In Lagoa one can also catch a boat – a water taxi that serves the coast around Lagoa. This is one of the most scenic areas of Florianópolis and can only be reached by foot or by boat. This wild coast is dotted with little hamlets where life has remained much as it was before Florianópolis became an international tourist destination. You can stop at any of the landings, have lunch, swim, and then return to your hotel by nightfall.

So, to make a long story short, love at first sight turned into a long and enduring romance. There is no place I would rather live in Florianópolis than Lagoa and so that’s why I decided to open Janela de Marcia there. What is best about the B&B is that while it’s just a short walk from all the town’s attractions, it is still in a quiet residential neighborhood and so you have the feeling of actually living in this beautiful town, rather than just being a visitor. Added to that it the special hospitality that we offer here at Janela de Marcia. Taken all together, you will have the sort of experience I want for all visitors to this country—to feel the warmth, joy, and fun of life in Brazil.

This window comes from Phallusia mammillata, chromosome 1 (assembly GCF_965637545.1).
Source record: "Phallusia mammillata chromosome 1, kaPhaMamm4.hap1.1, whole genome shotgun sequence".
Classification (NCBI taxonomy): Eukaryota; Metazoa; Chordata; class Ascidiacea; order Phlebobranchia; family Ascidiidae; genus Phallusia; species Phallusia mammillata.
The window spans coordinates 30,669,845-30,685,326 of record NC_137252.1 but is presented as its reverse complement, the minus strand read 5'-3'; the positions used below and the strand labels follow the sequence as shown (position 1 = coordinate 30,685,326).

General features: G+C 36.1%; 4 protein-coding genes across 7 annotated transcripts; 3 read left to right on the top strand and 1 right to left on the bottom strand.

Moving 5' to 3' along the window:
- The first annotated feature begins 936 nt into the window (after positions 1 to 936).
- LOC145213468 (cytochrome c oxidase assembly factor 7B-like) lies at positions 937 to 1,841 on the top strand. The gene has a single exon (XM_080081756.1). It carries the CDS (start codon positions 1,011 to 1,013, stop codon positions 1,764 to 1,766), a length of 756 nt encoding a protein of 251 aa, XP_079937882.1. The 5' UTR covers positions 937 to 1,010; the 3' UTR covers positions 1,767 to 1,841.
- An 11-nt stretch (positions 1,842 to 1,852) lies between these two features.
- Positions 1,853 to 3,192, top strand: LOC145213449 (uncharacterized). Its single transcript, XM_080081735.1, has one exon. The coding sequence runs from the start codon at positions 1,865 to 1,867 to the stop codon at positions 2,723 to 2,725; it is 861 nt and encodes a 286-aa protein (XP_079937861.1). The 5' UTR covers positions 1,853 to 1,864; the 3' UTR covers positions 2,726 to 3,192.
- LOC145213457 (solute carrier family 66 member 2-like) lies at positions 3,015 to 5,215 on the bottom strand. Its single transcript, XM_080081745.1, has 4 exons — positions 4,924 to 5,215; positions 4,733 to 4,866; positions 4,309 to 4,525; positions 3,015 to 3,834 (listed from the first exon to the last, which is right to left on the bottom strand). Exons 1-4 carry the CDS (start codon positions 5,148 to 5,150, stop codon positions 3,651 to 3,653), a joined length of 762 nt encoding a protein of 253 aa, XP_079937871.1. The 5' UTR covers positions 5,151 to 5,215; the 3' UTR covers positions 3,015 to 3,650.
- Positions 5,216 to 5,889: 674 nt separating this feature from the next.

* Waldorf education is a pedagogy based upon the educational philosophy of the Austrian philosopher Rudolf Steiner

The Beginning of Janela de Marcia

Raindrops are tapping the window panes of Janela de Marcia today. Carnaval is over now. The tourist season is entering its last lap. The tourists have mostly gone home, taking the summer heat with them. Life is returning to normal. I feel the need to look back at the long path that led me to this moment, to retrace the steps that led me to starting Janela de Marcia, and see how my grand plans have played out in reality. The spark of inspiration that eventually led to my creation of the Janela de Marcia actually took place thousands of kilometers away in the French Alps in July of 2008.

I was at a crossroads in my life, at the beginning of a new era for me. I had to find a new way of life.

I was staying at the villa of a friend in a small French town. It was a beautiful house with so many bedrooms. The idea came to me suddenly: wouldn’t it be interesting to own a bed and breakfast, to meet all the interesting people that would come to stay with me, to hear their stories, to get to know them, even if only for a while? I have always loved entertaining, showing hospitality, opening my home to others. Then it emerged again the next year, 2009.